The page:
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Sun Jun 30, 2013 5:15PM
A researcher manipulates a sample at Hospital Clinico in Barcelona, Spain, on June 20, 2013.

A researcher manipulates a sample at Hospital Clinico in Barcelona, Spain, on June 20, 2013.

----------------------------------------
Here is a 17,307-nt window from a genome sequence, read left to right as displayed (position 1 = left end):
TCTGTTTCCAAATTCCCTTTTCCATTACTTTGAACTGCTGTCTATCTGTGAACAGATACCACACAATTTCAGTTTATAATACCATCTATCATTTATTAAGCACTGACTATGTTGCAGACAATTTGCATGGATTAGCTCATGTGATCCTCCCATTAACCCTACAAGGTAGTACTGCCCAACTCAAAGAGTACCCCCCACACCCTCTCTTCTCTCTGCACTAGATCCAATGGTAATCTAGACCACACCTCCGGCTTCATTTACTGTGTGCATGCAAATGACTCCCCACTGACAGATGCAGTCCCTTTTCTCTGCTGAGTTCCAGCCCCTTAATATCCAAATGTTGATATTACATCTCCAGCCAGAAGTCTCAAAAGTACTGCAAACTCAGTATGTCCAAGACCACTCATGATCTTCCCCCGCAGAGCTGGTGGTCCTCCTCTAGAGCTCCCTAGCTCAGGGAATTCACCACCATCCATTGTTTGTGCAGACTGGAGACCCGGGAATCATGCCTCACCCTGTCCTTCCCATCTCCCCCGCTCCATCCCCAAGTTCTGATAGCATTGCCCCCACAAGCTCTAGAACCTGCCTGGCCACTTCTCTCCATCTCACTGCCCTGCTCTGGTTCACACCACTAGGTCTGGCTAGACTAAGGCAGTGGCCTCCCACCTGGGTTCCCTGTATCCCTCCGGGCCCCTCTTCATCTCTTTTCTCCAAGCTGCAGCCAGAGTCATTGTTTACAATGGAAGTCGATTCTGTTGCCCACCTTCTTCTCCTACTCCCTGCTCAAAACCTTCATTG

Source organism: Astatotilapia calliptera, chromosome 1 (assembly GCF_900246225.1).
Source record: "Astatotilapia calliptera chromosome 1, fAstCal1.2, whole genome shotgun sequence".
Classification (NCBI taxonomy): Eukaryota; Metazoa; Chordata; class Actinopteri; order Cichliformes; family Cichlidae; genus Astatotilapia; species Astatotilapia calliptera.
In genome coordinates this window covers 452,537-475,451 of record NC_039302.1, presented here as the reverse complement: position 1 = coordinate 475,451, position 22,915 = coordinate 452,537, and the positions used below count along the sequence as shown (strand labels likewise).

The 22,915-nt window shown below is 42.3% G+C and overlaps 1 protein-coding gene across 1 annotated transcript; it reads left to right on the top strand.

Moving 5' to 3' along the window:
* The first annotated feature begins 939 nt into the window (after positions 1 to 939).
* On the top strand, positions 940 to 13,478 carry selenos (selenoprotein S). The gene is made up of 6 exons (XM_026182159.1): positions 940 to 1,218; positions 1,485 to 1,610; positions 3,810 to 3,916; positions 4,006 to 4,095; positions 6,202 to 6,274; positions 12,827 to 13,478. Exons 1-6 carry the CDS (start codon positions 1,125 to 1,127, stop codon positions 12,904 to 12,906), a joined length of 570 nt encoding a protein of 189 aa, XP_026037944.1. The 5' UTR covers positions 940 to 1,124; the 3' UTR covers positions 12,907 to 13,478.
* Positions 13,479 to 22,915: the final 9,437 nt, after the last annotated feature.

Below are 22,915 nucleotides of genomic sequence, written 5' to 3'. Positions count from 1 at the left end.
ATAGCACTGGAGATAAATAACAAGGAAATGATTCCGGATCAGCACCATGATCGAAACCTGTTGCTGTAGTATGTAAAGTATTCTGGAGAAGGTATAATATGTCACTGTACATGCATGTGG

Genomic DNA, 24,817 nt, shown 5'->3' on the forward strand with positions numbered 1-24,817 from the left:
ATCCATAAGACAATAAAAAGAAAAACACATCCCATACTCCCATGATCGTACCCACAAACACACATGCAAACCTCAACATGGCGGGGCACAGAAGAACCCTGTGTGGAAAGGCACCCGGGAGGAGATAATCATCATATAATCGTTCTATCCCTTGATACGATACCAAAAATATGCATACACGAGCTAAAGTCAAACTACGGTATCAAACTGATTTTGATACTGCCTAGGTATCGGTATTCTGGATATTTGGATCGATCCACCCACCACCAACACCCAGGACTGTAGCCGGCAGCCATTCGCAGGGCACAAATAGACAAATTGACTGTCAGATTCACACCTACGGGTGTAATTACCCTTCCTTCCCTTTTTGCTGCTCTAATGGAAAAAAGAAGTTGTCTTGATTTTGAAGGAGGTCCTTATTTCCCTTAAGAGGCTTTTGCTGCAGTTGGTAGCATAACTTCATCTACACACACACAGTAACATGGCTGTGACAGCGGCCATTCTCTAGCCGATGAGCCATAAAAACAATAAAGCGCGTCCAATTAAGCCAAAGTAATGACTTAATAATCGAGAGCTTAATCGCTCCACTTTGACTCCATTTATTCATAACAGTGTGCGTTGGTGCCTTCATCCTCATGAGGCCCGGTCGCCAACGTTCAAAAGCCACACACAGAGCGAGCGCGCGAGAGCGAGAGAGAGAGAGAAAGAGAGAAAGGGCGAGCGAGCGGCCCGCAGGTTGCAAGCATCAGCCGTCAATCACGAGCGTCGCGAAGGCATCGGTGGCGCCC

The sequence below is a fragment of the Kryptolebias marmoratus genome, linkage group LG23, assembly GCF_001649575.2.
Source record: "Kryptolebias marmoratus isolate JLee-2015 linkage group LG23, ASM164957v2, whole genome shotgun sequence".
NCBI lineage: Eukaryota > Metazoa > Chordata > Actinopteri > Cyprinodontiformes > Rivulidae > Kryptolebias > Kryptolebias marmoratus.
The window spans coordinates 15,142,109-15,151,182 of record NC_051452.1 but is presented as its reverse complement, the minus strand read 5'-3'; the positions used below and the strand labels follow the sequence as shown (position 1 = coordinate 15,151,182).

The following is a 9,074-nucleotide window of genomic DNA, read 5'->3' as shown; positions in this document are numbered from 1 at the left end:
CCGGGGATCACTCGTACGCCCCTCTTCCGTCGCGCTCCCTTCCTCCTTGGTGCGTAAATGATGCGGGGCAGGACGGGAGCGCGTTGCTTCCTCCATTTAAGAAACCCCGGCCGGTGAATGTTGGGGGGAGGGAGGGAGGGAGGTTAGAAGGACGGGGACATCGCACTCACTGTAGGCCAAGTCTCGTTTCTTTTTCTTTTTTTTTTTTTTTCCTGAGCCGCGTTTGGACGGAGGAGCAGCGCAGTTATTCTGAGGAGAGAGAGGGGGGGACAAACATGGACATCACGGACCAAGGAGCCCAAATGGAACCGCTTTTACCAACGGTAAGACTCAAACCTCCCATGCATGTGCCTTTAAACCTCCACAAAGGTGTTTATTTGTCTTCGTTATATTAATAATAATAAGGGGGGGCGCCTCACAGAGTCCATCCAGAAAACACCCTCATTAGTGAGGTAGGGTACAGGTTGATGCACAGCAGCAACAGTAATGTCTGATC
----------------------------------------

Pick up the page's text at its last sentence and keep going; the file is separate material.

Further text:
Economic crisis in Europe has hit medical research centers across the recession-hit Spain, forcing authorities to fire medical experts working in the centers. The economic meltdown in Europe also forced Spanish scientists to leave the country in a bid to find a place where they can carry out their research studies without having financial problems. On Saturday, Maria Jesus Vicent , who works with a team of nanomedicine experts in a well-equipped lab, the Prince Felipe Research Centre (CIPF), in the eastern city of Valencia said that due to financial problems the team has stopped working. “We were set to be among the best in this field in Spain. We have made great advances in prostate cancer research. We wanted to go to the next stage with animal tests. But I am waiting to get specific financing for that because I don't have enough money and it's much more expensive than chemical research,” she said. She went on to say that due to economic problems, the country's most talented scientists who were working in the CIPF have left the research centers, adding that “It was tragic to see such talented people having to leave.” This is while the country’s unemployment rate stands at 27 percent, which is the second highest rate among the European Union countries after Greece. Among the youth, the number is even worse with a staggering 56.4 percent of young Spaniards being unemployed. Analysts say that even if the country comes out of recession next year, job creation could lag until much later. On May 3, credit rating agency, Fitch Ratings, said it predicted Spain’s unemployment rate to peak at 28.5 percent in the first quarter of 2014 as government measures such as wage-setting reforms take effect and a contraction in industrial output reaches its limit. Deteriorating economic situation in Europe has created growing discontent among the European public, with many nations across the continent grappling with teetering economies. The European financial crisis began in early 2008. Insolvency now threatens heavily debt-ridden countries such as Greece, Portugal, Italy, Ireland, and Spain. MAM/PR
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